In this visual essay style documentary, intimate audio of journalist Michael Azerrad's interviews with Kurt Cobain is played over more recently photographed footage of Cobain's Washington state homes and haunts.
"Nirvana headlining at Reading in 1992 was something you had to see, and if you didn't see it then it was something you pretended you saw." --Kerrang (October 2003) "The staggering energy ... See full summary »
When a man i robbed and stabbed by a junkie, he sees the youth friendship with the perpetrator flashing before his eyes. We see how two bosom friends grew apart to end up in their respective positions.
Nirvana performs in the music video "The Man Who Sold the World" from the album "MTV Unplugged in New York" recorded for DGC Records. The music video features the band playing the song on ... See full summary »
Rising from the ashes of Nirvana, the Foo Fighters became a Grammy-winning sensation on their own. Sixteen years of the band's history comes to life in this documentary, from their demo ... See full summary »
Some will complain that the documentary doesn't focus enough on Nirvana, and there's a very good reason for that. It's not a documentary about Nirvana; the film is intended to provide a more intimate look at Kurt Cobain as a person and provide insight into his more private and guarded moments. In that respect it is pretty successful. Nirvana's history is very well publicised, and the film assumes it's viewers are already fans that know a lot about the band (Why else would you watch a movie about the band's frontman?)
The films biggest selling point is that for the first time a director had the full cooperation of Cobain's family and access to the archive of materials he left behind, much of it had never been seen by the public eye before. These include home movies dating back to him as baby, behind the scene footage, and audio recordings. There is also going to be a companion book dedicated to never before seen photos and other materials that were unearthed. Unfortunately, it's not as exciting as it sounds. There may have been information I had never heard before, but none of it was surprising or profound. It all falls in line with what you would expect if you knew anything about Kurt going in. (I'm sure some people will disagree and say they found it shocking, but I didn't.) That being said the archival materials were well utilized and had a good presentation that fit into the story that was being told. It was nice to see them even if it was an over- hyped aspect of the movie.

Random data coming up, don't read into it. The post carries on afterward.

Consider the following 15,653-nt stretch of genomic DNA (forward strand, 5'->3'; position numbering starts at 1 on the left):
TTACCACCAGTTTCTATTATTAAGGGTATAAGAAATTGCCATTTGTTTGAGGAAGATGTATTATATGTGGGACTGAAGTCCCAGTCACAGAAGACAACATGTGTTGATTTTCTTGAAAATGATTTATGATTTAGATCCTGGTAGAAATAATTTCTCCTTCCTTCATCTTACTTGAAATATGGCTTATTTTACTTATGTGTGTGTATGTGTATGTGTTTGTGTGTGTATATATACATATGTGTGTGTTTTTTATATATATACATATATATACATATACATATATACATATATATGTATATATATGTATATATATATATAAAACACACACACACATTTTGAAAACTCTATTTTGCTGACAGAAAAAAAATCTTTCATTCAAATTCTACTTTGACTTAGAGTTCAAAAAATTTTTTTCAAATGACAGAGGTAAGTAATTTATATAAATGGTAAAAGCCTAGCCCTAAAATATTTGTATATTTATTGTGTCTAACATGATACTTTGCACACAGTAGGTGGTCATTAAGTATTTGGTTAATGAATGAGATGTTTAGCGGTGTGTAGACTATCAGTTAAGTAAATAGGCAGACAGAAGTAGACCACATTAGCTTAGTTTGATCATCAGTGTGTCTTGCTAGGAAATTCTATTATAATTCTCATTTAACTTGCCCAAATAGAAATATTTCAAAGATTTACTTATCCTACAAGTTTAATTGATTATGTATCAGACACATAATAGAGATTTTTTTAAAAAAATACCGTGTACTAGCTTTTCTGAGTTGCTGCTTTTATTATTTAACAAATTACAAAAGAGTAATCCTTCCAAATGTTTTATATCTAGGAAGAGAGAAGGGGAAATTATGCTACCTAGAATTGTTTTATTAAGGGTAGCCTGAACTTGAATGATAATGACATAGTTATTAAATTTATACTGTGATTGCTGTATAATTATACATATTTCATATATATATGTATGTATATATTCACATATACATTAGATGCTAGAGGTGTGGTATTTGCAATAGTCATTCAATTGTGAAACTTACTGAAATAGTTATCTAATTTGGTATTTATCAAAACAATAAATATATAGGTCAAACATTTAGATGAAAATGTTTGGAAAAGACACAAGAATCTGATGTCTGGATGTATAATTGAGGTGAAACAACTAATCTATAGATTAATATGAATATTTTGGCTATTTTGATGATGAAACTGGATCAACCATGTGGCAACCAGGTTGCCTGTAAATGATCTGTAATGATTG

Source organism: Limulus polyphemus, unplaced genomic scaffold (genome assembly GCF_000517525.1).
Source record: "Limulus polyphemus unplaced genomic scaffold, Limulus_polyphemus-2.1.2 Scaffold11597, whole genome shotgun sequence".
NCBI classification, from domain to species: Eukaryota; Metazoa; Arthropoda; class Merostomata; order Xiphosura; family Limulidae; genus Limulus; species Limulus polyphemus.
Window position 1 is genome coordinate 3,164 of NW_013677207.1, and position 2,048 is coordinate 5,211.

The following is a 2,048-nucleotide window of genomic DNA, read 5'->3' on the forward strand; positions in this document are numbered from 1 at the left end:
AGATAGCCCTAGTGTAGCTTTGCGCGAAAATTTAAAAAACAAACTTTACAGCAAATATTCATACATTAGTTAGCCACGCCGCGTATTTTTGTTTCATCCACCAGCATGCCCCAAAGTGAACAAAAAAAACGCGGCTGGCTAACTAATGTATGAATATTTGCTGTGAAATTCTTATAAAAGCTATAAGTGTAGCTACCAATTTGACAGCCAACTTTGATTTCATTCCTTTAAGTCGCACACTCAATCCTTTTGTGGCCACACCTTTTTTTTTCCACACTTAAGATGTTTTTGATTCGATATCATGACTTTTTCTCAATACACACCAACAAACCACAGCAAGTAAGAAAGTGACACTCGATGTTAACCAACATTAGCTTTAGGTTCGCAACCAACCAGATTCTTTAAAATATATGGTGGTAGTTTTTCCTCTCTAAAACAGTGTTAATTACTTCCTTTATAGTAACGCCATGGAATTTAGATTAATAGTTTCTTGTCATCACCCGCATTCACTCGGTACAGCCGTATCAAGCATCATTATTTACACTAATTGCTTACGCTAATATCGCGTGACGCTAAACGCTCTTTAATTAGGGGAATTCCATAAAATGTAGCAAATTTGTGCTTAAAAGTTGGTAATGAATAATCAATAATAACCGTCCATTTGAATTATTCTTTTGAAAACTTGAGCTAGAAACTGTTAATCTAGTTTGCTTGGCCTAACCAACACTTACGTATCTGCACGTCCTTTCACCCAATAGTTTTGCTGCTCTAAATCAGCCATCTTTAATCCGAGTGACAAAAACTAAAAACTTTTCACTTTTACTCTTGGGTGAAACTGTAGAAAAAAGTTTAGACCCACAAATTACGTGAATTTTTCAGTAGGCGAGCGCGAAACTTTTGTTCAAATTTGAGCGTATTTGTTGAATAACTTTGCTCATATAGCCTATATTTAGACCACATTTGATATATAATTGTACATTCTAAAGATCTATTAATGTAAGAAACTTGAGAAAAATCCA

From a technical standpoint the film really is a marvel. The animated transitions were a great way to incorporate the drawings and doodles that littered Kurt's notebooks. There are also scenes featuring puppetry and stop motion that are also inspired by his art and/or song lyrics. These are all really cool and actually provide more insight to his artistic style and writing process than you would think.
Additionally, several segments are entirely animated, and they look beautiful. Doing this is much more captivating than just just showing people talk about events or have a voice-over with a slideshow of pictures. It was a very good choice, and adds a lot to the viewing experience.
The film's soundtrack features live Nirvana recordings, covers and remixes, as well as music by other artist that fit the scenes, such as the Buddy Holly song that plays over his parents home movies from the '60s. This is well executed and I particularly love the violin rendition of "Smell Like Teen Spirit" that was used to mimic an orchestral score in the longest animated sequence.
Overall the film is an energetic and seemingly honest look at Kurt Cobain and the man he was. It was well made, entertaining, and a worthwhile documentary that stands head and shoulders above any other documentaries about him.
16 of 19 people found this review helpful.
Was this review helpful to you?
| Report this